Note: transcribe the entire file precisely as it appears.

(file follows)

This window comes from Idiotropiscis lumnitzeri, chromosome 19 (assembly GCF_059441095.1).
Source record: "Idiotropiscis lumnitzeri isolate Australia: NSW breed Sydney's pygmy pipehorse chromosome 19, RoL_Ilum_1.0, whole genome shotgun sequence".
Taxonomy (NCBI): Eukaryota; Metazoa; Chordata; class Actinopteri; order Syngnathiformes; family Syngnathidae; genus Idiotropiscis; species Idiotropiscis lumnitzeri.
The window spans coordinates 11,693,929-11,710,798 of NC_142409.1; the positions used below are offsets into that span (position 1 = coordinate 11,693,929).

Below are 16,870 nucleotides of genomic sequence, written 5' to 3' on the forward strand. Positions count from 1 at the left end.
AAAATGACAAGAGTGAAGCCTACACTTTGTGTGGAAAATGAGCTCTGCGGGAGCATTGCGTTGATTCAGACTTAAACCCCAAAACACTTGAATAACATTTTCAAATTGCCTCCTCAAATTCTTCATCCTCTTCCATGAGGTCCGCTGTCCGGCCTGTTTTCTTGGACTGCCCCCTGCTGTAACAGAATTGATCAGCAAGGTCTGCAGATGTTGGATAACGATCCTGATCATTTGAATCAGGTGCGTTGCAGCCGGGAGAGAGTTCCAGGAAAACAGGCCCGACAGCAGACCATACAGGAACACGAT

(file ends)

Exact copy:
This window comes from Idiotropiscis lumnitzeri, chromosome 19 (assembly GCF_059441095.1).
Source record: "Idiotropiscis lumnitzeri isolate Australia: NSW breed Sydney's pygmy pipehorse chromosome 19, RoL_Ilum_1.0, whole genome shotgun sequence".
Taxonomy (NCBI): Eukaryota; Metazoa; Chordata; class Actinopteri; order Syngnathiformes; family Syngnathidae; genus Idiotropiscis; species Idiotropiscis lumnitzeri.
The window spans coordinates 11,693,929-11,710,798 of NC_142409.1; the positions used below are offsets into that span (position 1 = coordinate 11,693,929).

Below are 16,870 nucleotides of genomic sequence, written 5' to 3' on the forward strand. Positions count from 1 at the left end.
AAAATGACAAGAGTGAAGCCTACACTTTGTGTGGAAAATGAGCTCTGCGGGAGCATTGCGTTGATTCAGACTTAAACCCCAAAACACTTGAATAACATTTTCAAATTGCCTCCTCAAATTCTTCATCCTCTTCCATGAGGTCCGCTGTCCGGCCTGTTTTCTTGGACTGCCCCCTGCTGTAACAGAATTGATCAGCAAGGTCTGCAGATGTTGGATAACGATCCTGATCATTTGAATCAGGTGCGTTGCAGCCGGGAGAGAGTTCCAGGAAAACAGGCCCGACAGCAGACCATACAGGAACACGAT